OK, I'll be the first to break the story: Colorado (or at least Larimer County) has a serious flaw with its electronic voting machine setup that will ultimately be of great benefit to the Democratic Party. It's very difficult to get the machine to register a vote for the Republican candidate for either president or for the House of Representatives.
In case you couldn't tell, I voted today, taking advantage of the early voting period that began Monday. I was given a choice of electronic or paper ballot, and I chose electronic, as I found it a heck of a lot more convenient in my old home of California when they switched over. The poll workers seemed a bit shocked that I selected electronic, probably given all the bad press electronic voting has gotten since it came on the scene. The poll location had a grand total of two electronic voting machines, but they were setup with roughly 50 of those little folding booth things for filling out paper ballots.
The guy gave me the quick training on the specifics of this machine (a Diebold, which are supposed to be rigged to fake votes for Republicans, if you believe the MSM), and I was off and voting. With the heady rush of voting for president in a swing state for the first time ever (prior to solidly-Democratic California, I was a resident of equally solidly-Democratic New York), I surveyed the first electronic page of the ballot, found my man at the top of the list, pressed firmly on the touch screen for the check box for John McCain, and the machine registered a vote for Barack Obama (who was the candidate on the line under McCain).
I clicked on John MacCain again, and it beeped at me. Poke, poke, poke, braaap, braaap, braaap.
Hmmm...Where is the clear button? There is none.
Ah, here's the "Back button". I hit back, it takes me back to the intro page, I hit "next" and it takes me back to the presidential candidates with my vote for Barack Obama registered.
So I poke some more, and eventually I find that if I press a little lower on the screen, I can uncheck Obama, and all the check boxes on all the candidates return.
So I much more carefully poke at McCain, using just the tip of my finger to make sure I don't hit both McCain and Obama at the same time. I land right directly on the McCain check box, and my vote is recorded.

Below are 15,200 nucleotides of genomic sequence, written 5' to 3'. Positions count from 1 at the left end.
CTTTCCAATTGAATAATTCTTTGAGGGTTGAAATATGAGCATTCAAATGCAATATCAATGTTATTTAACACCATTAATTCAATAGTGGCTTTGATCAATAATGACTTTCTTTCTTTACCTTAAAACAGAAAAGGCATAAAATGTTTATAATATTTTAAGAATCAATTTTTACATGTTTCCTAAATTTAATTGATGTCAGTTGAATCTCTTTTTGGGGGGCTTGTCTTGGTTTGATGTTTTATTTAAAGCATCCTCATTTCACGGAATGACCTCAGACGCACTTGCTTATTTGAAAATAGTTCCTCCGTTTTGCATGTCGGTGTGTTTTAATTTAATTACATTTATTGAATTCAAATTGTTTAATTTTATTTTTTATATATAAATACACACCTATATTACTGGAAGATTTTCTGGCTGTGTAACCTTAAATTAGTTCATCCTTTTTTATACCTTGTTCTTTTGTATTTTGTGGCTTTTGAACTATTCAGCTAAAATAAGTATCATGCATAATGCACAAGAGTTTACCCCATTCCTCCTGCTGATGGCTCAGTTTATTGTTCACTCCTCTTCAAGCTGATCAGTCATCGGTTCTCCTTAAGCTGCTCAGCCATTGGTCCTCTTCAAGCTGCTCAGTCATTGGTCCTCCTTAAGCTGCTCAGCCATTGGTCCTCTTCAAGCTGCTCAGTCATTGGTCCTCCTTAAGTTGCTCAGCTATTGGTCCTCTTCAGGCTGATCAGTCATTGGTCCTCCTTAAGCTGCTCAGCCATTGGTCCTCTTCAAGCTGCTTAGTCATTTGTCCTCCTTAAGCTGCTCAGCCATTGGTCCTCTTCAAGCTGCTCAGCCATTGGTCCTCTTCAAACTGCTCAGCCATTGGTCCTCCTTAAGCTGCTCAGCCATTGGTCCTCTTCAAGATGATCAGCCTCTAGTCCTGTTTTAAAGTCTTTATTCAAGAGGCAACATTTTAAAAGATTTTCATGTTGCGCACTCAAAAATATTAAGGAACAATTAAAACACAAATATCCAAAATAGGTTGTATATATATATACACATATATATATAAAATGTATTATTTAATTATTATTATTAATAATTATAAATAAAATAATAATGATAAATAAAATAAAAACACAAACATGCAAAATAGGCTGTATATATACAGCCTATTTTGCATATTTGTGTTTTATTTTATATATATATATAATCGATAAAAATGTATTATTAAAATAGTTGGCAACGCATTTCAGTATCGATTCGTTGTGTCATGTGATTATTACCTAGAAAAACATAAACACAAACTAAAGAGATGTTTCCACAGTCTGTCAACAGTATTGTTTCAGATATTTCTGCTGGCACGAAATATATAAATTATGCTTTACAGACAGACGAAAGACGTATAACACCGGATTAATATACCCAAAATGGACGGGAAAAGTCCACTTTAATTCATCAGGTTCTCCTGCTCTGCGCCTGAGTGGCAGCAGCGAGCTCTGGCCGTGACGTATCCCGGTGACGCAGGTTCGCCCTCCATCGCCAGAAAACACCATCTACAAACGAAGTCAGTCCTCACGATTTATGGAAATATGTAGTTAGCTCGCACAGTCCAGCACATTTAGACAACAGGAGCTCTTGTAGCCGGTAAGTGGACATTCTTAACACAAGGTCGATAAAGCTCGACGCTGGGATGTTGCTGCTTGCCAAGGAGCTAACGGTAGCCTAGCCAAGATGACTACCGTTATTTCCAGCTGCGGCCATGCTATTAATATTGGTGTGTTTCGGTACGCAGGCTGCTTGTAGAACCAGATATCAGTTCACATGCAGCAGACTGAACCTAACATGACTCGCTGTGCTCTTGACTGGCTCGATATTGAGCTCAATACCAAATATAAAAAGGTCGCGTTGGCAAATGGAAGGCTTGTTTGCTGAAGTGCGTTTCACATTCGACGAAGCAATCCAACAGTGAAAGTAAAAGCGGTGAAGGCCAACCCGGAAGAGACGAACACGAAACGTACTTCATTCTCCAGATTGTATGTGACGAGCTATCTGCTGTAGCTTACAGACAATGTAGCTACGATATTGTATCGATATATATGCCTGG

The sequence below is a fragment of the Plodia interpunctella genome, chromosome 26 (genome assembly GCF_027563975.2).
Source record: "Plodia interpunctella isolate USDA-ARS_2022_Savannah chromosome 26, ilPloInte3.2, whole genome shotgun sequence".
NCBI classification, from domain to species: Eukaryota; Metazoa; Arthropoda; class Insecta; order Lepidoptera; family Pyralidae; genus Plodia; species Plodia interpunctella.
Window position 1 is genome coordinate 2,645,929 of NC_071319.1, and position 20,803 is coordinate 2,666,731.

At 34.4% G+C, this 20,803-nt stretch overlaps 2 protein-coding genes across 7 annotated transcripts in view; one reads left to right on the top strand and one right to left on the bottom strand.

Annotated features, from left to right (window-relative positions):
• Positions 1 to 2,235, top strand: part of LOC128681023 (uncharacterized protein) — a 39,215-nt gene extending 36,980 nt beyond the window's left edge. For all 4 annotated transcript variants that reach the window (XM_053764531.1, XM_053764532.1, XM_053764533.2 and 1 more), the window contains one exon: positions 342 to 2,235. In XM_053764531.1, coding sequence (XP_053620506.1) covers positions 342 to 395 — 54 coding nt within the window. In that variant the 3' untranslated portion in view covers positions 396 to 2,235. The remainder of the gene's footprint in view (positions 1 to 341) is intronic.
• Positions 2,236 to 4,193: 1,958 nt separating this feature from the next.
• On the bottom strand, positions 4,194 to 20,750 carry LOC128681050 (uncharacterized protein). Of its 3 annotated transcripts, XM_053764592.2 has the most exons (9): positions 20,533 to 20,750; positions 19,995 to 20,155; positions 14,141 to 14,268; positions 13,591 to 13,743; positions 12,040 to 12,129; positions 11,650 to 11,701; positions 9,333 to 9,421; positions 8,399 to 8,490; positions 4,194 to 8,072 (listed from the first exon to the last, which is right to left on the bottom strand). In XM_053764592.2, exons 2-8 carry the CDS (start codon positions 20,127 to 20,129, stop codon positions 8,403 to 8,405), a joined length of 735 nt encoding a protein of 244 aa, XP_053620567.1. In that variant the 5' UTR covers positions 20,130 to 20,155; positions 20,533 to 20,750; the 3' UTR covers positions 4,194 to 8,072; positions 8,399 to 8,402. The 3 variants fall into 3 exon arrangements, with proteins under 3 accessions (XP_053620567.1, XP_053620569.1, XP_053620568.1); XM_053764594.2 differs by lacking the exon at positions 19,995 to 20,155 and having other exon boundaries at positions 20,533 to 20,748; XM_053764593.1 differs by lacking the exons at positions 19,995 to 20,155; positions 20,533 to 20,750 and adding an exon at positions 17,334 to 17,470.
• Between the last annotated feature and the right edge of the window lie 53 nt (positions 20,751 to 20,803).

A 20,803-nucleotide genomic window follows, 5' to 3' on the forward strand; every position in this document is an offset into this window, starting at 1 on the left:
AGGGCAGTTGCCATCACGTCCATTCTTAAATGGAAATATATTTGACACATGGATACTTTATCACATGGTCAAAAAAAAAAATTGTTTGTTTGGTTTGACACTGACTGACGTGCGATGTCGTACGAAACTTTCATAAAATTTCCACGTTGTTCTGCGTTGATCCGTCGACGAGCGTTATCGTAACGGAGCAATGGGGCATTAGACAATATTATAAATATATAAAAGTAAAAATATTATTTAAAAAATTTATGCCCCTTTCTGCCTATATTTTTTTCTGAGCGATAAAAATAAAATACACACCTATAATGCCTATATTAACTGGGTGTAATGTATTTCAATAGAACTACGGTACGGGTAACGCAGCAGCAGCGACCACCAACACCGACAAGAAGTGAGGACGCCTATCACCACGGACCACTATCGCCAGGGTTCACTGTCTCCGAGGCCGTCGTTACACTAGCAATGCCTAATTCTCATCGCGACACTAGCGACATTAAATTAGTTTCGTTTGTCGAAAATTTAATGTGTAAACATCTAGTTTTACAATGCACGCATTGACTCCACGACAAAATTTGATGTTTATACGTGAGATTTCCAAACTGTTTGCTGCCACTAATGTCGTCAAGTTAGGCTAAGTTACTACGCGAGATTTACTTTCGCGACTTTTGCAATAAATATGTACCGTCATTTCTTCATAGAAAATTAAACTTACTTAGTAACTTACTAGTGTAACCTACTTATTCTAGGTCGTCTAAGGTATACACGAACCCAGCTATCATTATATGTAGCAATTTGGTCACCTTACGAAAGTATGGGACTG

Seriously. I'm not making this up.
I poke at it a couple times to get it to clear Obama again, and this time I start at the very tippy top of the screen, in the line that says "President of the United States", and I start poking, getting braapped at, and then poking again a tiny bit lower. I worked my way slowly down until, right on the dividing line between the "President of the United States" box and the "John McCain" box, it actually selects McCain.
Now, as you all know, I am a reasonably bright individual. I work in the high tech field. I work on a computer all day long. I have a PhD in electrical engineering. And it took me three tries and about 30 seconds of farting around in order to be able figure out the trick to get the machine to allow me to vote for the guy I actually wanted.
Well, feeling a great deal of success, I punched the "next" button and got for vote for my congressperson. My candidate was in slot one, and once again, my vote was recorded as for slot two. Having learned the trick, I quickly cleared the result and voted by pressing the line above my candidate rather than the checkbox for her.
None of the other pages of the electronic ballot had this problem. I believe this was because the remaining pages had more than one line of "header" text, so the first voting line was lower on the screen.
I think what was going on here was a parallax problem. "The apparent displacement of an observed object due to a change in the position of the observer." The screen was a pretty tall screen, and rather than being upright, it was laid down at perhaps 45 degrees. The end result being that I was looking at the screen from a significantly off-perpendicular angle (similar to sitting on the floor and looking up at a TV from a close distance), with the angle being worse the farther up the ballot screen I was looking, and thus parallax would cause me to perceive the check boxes as being lower on the screen than they actually were when putting my finger on them. This error would get worse as the viewing angle got worse. I'm 6' tall. This problem would be even worse for shorter people.
At least, I hope that parallax was the case, and it wasn't an intentional misprogramming of the touch screen to make it hard to vote for Republicans.
It'll be interesting to see how the third guy on the ballot (Chuck Baldwin of the Constitution Party) does. It'd be hard to detect a small amount of accidental vote switching between McCain and Obama since it's a pretty tight race here and from the looks of things, most people are expected not to vote electronically. But if Baldwin does mysteriously a lot better than expected, and it just so happens that all his votes come from electronic machines rather than the paper or mail-in ballots, well now then we'd have something to talk about.